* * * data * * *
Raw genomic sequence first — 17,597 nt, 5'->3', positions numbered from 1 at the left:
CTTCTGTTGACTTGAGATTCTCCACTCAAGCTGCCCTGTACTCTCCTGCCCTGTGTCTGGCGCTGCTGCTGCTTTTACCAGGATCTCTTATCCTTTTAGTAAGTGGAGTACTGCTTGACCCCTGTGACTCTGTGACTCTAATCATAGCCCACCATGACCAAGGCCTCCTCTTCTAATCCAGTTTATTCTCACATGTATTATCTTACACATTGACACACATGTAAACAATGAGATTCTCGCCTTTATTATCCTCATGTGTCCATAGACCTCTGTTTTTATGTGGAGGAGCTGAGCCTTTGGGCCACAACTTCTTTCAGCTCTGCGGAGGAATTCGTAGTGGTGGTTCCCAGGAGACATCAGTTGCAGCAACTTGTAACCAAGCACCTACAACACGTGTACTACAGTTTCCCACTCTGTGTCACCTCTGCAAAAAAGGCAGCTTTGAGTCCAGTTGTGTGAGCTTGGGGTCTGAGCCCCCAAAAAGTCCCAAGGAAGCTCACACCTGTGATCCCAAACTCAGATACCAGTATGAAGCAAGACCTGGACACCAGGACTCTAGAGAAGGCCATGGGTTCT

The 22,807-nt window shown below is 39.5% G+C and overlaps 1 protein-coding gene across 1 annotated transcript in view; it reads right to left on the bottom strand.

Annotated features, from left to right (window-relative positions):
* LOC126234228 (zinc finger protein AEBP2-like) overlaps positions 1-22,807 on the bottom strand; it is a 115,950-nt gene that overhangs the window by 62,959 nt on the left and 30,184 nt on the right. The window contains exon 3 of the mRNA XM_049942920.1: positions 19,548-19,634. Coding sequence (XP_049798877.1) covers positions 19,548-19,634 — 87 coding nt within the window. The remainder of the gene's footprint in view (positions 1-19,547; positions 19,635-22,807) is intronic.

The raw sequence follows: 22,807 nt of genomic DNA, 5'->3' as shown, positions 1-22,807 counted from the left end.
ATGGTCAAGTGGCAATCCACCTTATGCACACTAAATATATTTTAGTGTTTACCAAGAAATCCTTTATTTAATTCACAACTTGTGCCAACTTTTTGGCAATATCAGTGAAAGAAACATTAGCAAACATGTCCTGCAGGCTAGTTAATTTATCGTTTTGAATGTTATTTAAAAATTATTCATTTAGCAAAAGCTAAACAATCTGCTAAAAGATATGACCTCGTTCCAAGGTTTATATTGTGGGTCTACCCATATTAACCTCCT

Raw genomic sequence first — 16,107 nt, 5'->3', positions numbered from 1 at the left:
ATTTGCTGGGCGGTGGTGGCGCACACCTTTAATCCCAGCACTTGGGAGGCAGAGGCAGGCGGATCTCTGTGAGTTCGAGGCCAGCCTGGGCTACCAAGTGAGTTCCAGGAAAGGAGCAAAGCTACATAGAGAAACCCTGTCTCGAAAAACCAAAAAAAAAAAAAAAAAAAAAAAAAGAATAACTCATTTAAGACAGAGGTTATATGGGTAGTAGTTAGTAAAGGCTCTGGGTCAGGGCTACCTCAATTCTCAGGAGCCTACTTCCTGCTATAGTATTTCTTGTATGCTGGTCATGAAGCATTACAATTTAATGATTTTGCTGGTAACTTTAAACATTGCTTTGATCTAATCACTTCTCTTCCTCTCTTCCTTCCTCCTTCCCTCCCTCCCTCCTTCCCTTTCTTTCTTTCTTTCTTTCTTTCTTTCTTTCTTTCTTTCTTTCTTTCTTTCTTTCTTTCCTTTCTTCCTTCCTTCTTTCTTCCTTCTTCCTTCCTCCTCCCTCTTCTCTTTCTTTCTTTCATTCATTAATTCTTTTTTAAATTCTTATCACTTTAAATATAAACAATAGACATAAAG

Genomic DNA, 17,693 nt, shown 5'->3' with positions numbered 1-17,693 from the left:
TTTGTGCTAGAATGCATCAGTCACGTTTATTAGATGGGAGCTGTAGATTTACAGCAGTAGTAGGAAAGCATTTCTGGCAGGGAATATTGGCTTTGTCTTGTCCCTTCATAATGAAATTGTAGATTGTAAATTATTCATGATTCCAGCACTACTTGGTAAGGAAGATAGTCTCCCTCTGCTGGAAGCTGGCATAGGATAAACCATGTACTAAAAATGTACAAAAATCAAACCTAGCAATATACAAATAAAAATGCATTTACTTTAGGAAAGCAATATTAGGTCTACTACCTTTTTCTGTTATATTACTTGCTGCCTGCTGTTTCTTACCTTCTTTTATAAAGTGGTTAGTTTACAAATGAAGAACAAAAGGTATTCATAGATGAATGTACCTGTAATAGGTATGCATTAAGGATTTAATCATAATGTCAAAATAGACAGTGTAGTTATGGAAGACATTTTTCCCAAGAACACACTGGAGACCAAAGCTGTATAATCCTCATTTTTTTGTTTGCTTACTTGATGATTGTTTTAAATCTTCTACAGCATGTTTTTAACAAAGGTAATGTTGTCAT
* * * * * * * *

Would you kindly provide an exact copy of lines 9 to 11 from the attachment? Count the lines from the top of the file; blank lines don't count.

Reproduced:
ATTTGCTGGGCGGTGGTGGCGCACACCTTTAATCCCAGCACTTGGGAGGCAGAGGCAGGCGGATCTCTGTGAGTTCGAGGCCAGCCTGGGCTACCAAGTGAGTTCCAGGAAAGGAGCAAAGCTACATAGAGAAACCCTGTCTCGAAAAACCAAAAAAAAAAAAAAAAAAAAAAAAAGAATAACTCATTTAAGACAGAGGTTATATGGGTAGTAGTTAGTAAAGGCTCTGGGTCAGGGCTACCTCAATTCTCAGGAGCCTACTTCCTGCTATAGTATTTCTTGTATGCTGGTCATGAAGCATTACAATTTAATGATTTTGCTGGTAACTTTAAACATTGCTTTGATCTAATCACTTCTCTTCCTCTCTTCCTTCCTCCTTCCCTCCCTCCCTCCTTCCCTTTCTTTCTTTCTTTCTTTCTTTCTTTCTTTCTTTCTTTCTTTCTTTCTTTCTTTCTTTCCTTTCTTCCTTCCTTCTTTCTTCCTTCTTCCTTCCTCCTCCCTCTTCTCTTTCTTTCTTTCATTCATTAATTCTTTTTTAAATTCTTATCACTTTAAATATAAACAATAGACATAAAG

Genomic DNA, 17,693 nt, shown 5'->3' with positions numbered 1-17,693 from the left:
TTTGTGCTAGAATGCATCAGTCACGTTTATTAGATGGGAGCTGTAGATTTACAGCAGTAGTAGGAAAGCATTTCTGGCAGGGAATATTGGCTTTGTCTTGTCCCTTCATAATGAAATTGTAGATTGTAAATTATTCATGATTCCAGCACTACTTGGTAAGGAAGATAGTCTCCCTCTGCTGGAAGCTGGCATAGGATAAACCATGTACTAAAAATGTACAAAAATCAAACCTAGCAATATACAAATAAAAATGCATTTACTTTAGGAAAGCAATATTAGGTCTACTACCTTTTTCTGTTATATTACTTGCTGCCTGCTGTTTCTTACCTTCTTTTATAAAGTGGTTAGTTTACAAATGAAGAACAAAAGGTATTCATAGATGAATGTACCTGTAATAGGTATGCATTAAGGATTTAATCATAATGTCAAAATAGACAGTGTAGTTATGGAAGACATTTTTCCCAAGAACACACTGGAGACCAAAGCTGTATAATCCTCATTTTTTTGTTTGCTTACTTGATGATTGTTTTAAATCTTCTACAGCATGTTTTTAACAAAGGTAATGTTGTCAT